An Alaska couple has lost their medical malpractice case against a doctor that they claimed caused the wife’s seizure for failure to support the claim with sufficient expert witness testimony.
On February 6, 2016, William Beistline brought his wife Marcie to the Fairbanks Memorial Hospital emergency room. She was seen by Dr. Bruce Footit, a board-certified internal medicine physician. Marcie had been acting strangely and dealing with confusion, lethargy, and unsteadiness in the days prior to her visit. She was also suffering from nausea, vomiting and diarrhea.
Marcie had been receiving “very unorthodox” and “fairly nontraditional” treatments for Lyme disease and insomnia. Marcie’s treatment providers had implanted a port in her chest so that she could self-administer “vitamin bags.” These providers had not given her any follow-up care for her port. Marcie was also taking Ambien, benzodiazepines, muscle relaxants, and other herbal remedies. Marcie’s medical history appeared to include depression, “potential psychiatric disease,” and chronic insomnia.
Dr. Footit was unable to determine what was in the vitamin bags or the dosage or frequency of Marcie’s medications. Dr. Footit believed that Marcie was possibly experiencing hyponatremia, or abnormally low amounts of sodium in the blood, and delirium due to her excessive medication use. He also determined that Marcie’s change in mental status was likely due to sepsis or bacteremia from her port.
Dr. Footit ordered a hold on Marcie’s medications, a toxicology screen, IV fluid resuscitation, and the removal of her port. Two days after her port was removed, Marcie suffered a tonic-clonic seizure. She was transferred to the intensive care unit and discharged three days later.
In 2018, the Beistlines filed a lawsuit against Dr. Footit and the hospital. They claimed that Marcie’s seizure was the result of Dr. Footit’s decision to cut off all of her medications, which breached the standard of care.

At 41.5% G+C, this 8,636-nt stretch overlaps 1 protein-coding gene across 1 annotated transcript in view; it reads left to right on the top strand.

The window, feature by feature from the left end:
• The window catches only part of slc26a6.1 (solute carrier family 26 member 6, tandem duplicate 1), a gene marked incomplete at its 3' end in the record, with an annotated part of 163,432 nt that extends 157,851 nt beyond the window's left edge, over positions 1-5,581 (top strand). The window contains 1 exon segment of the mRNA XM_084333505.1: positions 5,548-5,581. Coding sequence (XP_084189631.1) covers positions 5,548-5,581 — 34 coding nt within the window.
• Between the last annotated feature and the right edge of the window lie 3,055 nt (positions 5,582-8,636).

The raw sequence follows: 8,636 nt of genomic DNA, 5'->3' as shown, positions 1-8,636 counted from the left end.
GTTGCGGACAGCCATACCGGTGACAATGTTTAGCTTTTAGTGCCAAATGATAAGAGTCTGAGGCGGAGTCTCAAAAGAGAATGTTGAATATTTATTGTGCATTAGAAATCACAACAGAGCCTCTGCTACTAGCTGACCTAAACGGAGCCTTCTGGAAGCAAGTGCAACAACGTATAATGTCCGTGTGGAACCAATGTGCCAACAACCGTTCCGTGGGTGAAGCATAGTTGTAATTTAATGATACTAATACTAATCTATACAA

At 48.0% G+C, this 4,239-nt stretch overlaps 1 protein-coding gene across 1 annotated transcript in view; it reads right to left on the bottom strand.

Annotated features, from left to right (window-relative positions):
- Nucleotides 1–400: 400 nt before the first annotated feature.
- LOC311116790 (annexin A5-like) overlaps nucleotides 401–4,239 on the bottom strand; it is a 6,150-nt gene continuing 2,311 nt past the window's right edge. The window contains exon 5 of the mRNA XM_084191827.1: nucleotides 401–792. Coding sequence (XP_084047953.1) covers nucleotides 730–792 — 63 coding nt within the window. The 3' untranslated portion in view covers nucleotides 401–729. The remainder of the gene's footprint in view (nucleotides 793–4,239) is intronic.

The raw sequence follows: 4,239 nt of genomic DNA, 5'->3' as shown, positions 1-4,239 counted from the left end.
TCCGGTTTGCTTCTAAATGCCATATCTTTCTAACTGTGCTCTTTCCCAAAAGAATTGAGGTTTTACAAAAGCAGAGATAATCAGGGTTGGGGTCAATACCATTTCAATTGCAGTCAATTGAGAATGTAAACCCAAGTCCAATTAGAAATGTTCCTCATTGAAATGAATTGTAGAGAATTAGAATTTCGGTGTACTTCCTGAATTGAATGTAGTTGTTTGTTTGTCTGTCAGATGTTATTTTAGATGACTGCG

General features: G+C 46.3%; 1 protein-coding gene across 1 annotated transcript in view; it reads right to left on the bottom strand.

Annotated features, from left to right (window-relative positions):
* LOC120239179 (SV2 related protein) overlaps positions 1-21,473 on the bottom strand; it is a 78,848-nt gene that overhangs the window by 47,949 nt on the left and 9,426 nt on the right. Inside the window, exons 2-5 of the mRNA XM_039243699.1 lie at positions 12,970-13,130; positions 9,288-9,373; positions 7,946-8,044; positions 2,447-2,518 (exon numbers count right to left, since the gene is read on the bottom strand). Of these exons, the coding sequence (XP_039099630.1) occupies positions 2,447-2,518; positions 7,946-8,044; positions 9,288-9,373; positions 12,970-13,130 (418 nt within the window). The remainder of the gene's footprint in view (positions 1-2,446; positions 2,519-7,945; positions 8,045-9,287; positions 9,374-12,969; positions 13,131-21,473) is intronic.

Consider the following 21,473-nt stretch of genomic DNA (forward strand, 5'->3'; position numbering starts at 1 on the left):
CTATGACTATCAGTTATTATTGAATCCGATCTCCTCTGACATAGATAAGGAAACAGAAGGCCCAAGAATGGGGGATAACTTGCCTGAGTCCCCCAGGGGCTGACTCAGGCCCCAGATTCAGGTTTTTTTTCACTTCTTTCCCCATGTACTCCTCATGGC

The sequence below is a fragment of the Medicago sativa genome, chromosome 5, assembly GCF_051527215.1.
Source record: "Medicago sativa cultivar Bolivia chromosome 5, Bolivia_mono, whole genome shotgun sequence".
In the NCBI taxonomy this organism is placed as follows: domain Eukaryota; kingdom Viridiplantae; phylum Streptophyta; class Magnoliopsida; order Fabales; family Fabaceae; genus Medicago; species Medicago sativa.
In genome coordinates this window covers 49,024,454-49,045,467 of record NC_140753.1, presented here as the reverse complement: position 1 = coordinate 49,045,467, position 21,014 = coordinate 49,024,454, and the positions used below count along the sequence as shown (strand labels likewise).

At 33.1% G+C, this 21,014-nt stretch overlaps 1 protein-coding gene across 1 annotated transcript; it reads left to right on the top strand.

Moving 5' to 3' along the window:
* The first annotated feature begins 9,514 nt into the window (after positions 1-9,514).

Dr. Footit and the hospital filed a motion for summary judgment. They supported their motion with the expert affidavit of Dr. Thomas McIlraith, a licensed and board-certified internal medicine physician. Dr. McIlraith noted that Dr. Footit did not have access to Marcie’s medical records and that Marcie was delirious. He testified that the standard of care required that potential causes of the delirium be treated and that Dr. Footit did this by correcting the hyponatremia and treating the sepsis from the implanted port. He also testified that Dr. Footit acted competently, met the standard of care, and acted as a reasonable and prudent internist by withdrawing the unknown medications.
The Beistlines opposed the summary judgment motion and filed an affidavit from pharmacist Dr. Gregory Holmquist. Dr. Holmquist assumed that Dr. Footit had discontinued Marcie’s benzodiazepine drugs and Ambien and testified that there are strict protocols for how to remove patients from these drugs and that a failure to follow the protocols could contribute to seizure.
The superior court determined that Dr. Holmquist was not qualified as an expert under AS 09.20.185(a), which requires a witness to be “certified by a board recognized by the state as having acknowledged expertise and training directly related to the particular field or matter at issue.” The court ruled, “A doctor of pharmacy’s expert testimony is insufficient to rebut the testimony of a board-certified internist about the standard of care required of a board-certified internist practicing internal medicine.”
The superior court granted summary judgment for Dr. Footit and the hospital.
Alaska Supreme Court
The Beistlines appealed. The Alaska Supreme Court agreed with the superior court that a pharmacist who was not board-certified in the same field of practice as Dr. Footit would not qualify to give expert testimony about the standard of care required of a board-certified internist practicing internal medicine.
The court pointed out, “Dr. Holmquist thus concedes that he does not know whether the withdrawal protocols he describes, known to a pharmacy expert, are also ‘general knowledge to a board-certified internal medicine physician,’ although he believes that they ‘should be.’ And nothing in his affidavit indicates that he has a basis in training or experience for knowing the answer to that question or for knowing the circumstances under which an internist would consider it necessary to consult ‘the hospital’s pharmaceutical department.’”
The Alaska Supreme Court affirmed the judgment of the superior court.